So, where did I get this idiot idea from?  The internet.  Sometimes I think that our parents had it much better not knowing what the hell they were doing and just following their gut instead of reading all the useless BS that is on the internet these days AND reading all these silly books that say you can have a breastfed baby sleeping 10hrs a night by 3 months old. Needless to say, we ended up giving him back his pacifier.  Dan practically had to knock some sense into me.  (I’m so glad he intervened) He wasn’t really down with the idea to begin with, but he was trying to be supportive of what I thought was the right thing to do.

Fast forward a few days later and we had teeter tottered between giving him six and seven feedings during the day, and adjusted his awake times during the day to see if it would in turn give him more sleep time at night. That didn’t work.  I sought out the advice of others on forums and blogs, and they confirmed that the six feedings should be sufficient for him, so we decided to keep it that way, and find out if there was something else that was causing him to wake.

Here we are a couple of days later and the crappy Mama syndrome hit me.  Why isn’t he sleeping through the night?  What is it that I’m doing wrong?  He USE to sleep though the night.  What has changed?  Instead of trying to find “opinions”…at this point I just wanted facts.  I went to La Leche League site, and posted a thread on their forum about my feeding and sleeping delimma.  Of course, I knew that I would find a bunch of crunchy moms that believe in attachment parenting, no schedule, baby wearing, hippies, but nevertheless… I also knew that they know a heck of alot about breastfeeding too.  This is where I found out that it is recommended by the American Academy of Pediatrics that infants average about 8 feedings a day up until they’re six months of age.  Yikes!!  Then it dawned on me… OMG has my precious son been hungry all this time at night when he’s been waking up, and I’ve just been giving him a paci?  I”m the worst Mom on the planet!  I started to think about it and it all made sense.  Since he’s older, he weighs more, he needs MORE milk.  I was reducing the feedings and not giving him any more quantity.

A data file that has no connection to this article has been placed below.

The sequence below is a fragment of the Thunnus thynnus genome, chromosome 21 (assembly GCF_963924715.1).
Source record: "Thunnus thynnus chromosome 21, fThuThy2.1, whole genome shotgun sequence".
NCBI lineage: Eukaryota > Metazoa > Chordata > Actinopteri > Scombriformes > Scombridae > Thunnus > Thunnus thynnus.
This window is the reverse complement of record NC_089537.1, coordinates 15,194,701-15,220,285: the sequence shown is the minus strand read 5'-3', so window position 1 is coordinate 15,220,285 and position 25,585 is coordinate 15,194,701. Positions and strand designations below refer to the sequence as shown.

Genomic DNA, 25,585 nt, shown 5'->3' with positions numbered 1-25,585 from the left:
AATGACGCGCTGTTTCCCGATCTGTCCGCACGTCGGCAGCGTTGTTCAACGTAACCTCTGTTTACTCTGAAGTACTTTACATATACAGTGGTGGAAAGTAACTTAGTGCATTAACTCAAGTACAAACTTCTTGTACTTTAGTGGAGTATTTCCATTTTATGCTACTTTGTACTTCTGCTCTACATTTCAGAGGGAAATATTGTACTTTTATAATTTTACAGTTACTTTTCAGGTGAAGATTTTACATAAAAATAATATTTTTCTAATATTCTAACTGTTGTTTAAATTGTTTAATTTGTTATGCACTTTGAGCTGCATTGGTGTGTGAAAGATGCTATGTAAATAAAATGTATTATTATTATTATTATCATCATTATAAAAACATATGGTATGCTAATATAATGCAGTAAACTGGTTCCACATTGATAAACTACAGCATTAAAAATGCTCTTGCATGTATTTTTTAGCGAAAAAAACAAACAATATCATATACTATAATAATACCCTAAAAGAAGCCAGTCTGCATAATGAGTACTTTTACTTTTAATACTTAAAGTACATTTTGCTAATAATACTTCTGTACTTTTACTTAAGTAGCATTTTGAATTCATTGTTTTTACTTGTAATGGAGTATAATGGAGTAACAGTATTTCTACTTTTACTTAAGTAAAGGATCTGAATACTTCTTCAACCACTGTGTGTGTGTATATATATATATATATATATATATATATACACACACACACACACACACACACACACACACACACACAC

Sounds so simple when I look back on it and I begin to wonder how I made this crucial mistake to begin with.  It began with trying to figure out how many times other people on my forum with babies Parker’s age were feeding their little one, not taking into consideration that they may be formula fed, which takes MUCH longer to digest than breastmilk, which takes about 90 mins.

So, I’ve learned that I need to trust myself and try to listen to my son’s cues a little better.  I just want to know that he’s growing and thriving and being absolutely everything he can be.  I think it’s so easy for first time Moms to wonder what other people are doing with their babies instead of focusing on the individual that your baby is.  We have never met two adults that eat, sleep or interact with others the same, so why do we expect our babies to?

Lesson Learned!  Now hopefully I won’t have any more crappy Mom moments for years to come! (Hey, a person can dream right?)